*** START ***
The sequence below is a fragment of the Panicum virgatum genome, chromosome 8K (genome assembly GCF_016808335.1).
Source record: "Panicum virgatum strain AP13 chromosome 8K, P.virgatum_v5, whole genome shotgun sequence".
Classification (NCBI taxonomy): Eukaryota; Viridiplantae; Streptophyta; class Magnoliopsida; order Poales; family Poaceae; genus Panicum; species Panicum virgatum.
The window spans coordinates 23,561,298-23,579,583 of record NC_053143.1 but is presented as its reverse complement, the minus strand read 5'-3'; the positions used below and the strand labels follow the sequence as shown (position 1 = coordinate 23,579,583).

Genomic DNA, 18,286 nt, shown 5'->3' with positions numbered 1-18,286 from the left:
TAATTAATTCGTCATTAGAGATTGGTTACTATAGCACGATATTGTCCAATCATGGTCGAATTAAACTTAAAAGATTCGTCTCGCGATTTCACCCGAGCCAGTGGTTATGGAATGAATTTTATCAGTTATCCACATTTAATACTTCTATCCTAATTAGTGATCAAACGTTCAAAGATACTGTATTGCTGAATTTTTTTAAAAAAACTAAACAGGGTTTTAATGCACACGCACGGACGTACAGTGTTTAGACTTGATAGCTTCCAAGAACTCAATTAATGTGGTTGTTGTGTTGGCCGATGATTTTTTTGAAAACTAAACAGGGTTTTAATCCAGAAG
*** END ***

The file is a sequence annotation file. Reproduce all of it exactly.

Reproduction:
The sequence below is a fragment of the Panicum virgatum genome, chromosome 8K (genome assembly GCF_016808335.1).
Source record: "Panicum virgatum strain AP13 chromosome 8K, P.virgatum_v5, whole genome shotgun sequence".
Classification (NCBI taxonomy): Eukaryota; Viridiplantae; Streptophyta; class Magnoliopsida; order Poales; family Poaceae; genus Panicum; species Panicum virgatum.
The window spans coordinates 23,561,298-23,579,583 of record NC_053143.1 but is presented as its reverse complement, the minus strand read 5'-3'; the positions used below and the strand labels follow the sequence as shown (position 1 = coordinate 23,579,583).

Genomic DNA, 18,286 nt, shown 5'->3' with positions numbered 1-18,286 from the left:
TAATTAATTCGTCATTAGAGATTGGTTACTATAGCACGATATTGTCCAATCATGGTCGAATTAAACTTAAAAGATTCGTCTCGCGATTTCACCCGAGCCAGTGGTTATGGAATGAATTTTATCAGTTATCCACATTTAATACTTCTATCCTAATTAGTGATCAAACGTTCAAAGATACTGTATTGCTGAATTTTTTTAAAAAAACTAAACAGGGTTTTAATGCACACGCACGGACGTACAGTGTTTAGACTTGATAGCTTCCAAGAACTCAATTAATGTGGTTGTTGTGTTGGCCGATGATTTTTTTGAAAACTAAACAGGGTTTTAATCCAGAAG